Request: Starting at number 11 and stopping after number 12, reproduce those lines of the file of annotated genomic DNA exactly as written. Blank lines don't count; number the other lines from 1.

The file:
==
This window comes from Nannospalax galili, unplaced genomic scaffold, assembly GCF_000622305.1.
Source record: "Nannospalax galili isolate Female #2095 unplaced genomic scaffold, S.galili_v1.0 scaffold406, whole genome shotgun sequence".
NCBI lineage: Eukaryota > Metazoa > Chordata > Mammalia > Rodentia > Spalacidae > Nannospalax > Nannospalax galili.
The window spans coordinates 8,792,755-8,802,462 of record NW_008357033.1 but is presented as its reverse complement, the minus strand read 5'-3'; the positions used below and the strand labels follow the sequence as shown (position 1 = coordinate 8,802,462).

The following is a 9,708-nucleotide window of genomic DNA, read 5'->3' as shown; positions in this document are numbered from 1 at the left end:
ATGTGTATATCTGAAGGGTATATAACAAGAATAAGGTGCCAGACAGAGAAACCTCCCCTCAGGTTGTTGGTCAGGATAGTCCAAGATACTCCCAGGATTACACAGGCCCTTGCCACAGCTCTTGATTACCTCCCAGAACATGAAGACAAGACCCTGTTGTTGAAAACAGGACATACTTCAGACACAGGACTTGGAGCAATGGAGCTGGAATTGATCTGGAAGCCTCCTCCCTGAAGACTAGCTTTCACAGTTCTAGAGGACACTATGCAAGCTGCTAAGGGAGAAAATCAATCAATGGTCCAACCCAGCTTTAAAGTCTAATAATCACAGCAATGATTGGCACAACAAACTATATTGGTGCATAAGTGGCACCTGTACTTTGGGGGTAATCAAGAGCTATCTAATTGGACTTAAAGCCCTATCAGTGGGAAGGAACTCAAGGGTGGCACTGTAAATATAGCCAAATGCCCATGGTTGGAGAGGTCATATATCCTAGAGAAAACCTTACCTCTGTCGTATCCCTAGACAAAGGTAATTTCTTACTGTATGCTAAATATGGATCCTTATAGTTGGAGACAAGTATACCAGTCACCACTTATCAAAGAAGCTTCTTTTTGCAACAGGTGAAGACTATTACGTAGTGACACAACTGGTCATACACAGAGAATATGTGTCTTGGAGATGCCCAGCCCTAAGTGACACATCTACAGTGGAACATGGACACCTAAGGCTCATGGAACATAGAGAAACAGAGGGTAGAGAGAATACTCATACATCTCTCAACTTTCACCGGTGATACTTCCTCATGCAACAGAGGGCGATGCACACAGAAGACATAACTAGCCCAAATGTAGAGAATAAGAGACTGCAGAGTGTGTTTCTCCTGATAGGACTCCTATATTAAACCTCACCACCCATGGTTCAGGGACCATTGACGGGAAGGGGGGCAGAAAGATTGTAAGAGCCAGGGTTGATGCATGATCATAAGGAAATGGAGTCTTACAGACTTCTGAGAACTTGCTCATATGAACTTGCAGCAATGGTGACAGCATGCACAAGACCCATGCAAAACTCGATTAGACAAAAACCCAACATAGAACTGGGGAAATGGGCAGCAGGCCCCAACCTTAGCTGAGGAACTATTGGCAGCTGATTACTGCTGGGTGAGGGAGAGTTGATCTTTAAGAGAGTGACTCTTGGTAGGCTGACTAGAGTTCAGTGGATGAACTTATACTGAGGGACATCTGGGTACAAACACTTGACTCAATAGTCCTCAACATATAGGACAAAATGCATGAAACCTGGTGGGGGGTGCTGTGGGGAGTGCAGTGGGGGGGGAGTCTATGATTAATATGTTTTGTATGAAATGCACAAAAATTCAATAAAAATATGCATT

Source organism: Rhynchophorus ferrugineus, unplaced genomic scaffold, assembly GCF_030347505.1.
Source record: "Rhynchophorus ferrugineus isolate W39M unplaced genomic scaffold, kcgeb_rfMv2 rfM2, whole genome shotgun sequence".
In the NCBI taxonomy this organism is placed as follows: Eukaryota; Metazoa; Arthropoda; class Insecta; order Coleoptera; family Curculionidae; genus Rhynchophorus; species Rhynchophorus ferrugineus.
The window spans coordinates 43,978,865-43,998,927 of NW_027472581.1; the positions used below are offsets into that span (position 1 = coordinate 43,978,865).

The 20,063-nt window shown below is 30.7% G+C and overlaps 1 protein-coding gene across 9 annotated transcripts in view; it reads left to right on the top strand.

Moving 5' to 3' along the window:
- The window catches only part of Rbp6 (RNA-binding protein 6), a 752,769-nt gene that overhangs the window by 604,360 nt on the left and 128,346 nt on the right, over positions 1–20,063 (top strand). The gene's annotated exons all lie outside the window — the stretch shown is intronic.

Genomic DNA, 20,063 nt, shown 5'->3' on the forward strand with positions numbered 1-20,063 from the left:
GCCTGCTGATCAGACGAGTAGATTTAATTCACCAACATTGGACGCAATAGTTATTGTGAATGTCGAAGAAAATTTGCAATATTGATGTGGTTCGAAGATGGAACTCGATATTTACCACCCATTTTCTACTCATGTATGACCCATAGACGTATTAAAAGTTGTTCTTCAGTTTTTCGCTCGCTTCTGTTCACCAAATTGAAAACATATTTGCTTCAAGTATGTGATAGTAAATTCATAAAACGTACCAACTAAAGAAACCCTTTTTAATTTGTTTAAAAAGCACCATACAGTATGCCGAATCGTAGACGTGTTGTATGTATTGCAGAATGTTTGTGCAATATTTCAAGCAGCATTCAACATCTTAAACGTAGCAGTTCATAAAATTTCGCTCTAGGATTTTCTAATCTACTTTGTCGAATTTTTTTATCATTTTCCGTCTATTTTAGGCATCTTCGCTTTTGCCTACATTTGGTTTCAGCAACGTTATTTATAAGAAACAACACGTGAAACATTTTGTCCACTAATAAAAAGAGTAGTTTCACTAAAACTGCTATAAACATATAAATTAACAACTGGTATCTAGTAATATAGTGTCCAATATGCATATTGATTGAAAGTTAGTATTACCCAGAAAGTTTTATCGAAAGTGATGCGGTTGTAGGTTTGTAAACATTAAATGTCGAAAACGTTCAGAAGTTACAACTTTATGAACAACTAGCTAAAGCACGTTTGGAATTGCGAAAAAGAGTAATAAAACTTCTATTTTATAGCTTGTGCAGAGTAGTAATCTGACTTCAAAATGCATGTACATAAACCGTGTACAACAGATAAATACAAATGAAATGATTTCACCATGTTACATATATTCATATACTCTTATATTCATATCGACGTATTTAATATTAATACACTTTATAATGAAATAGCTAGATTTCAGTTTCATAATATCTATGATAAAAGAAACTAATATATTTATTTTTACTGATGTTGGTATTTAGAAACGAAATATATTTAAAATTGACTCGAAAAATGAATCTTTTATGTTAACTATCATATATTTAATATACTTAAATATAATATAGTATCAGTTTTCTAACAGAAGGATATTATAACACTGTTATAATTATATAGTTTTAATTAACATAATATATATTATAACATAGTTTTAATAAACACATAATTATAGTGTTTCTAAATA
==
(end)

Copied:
The 20,063-nt window shown below is 30.7% G+C and overlaps 1 protein-coding gene across 9 annotated transcripts in view; it reads left to right on the top strand.

Moving 5' to 3' along the window: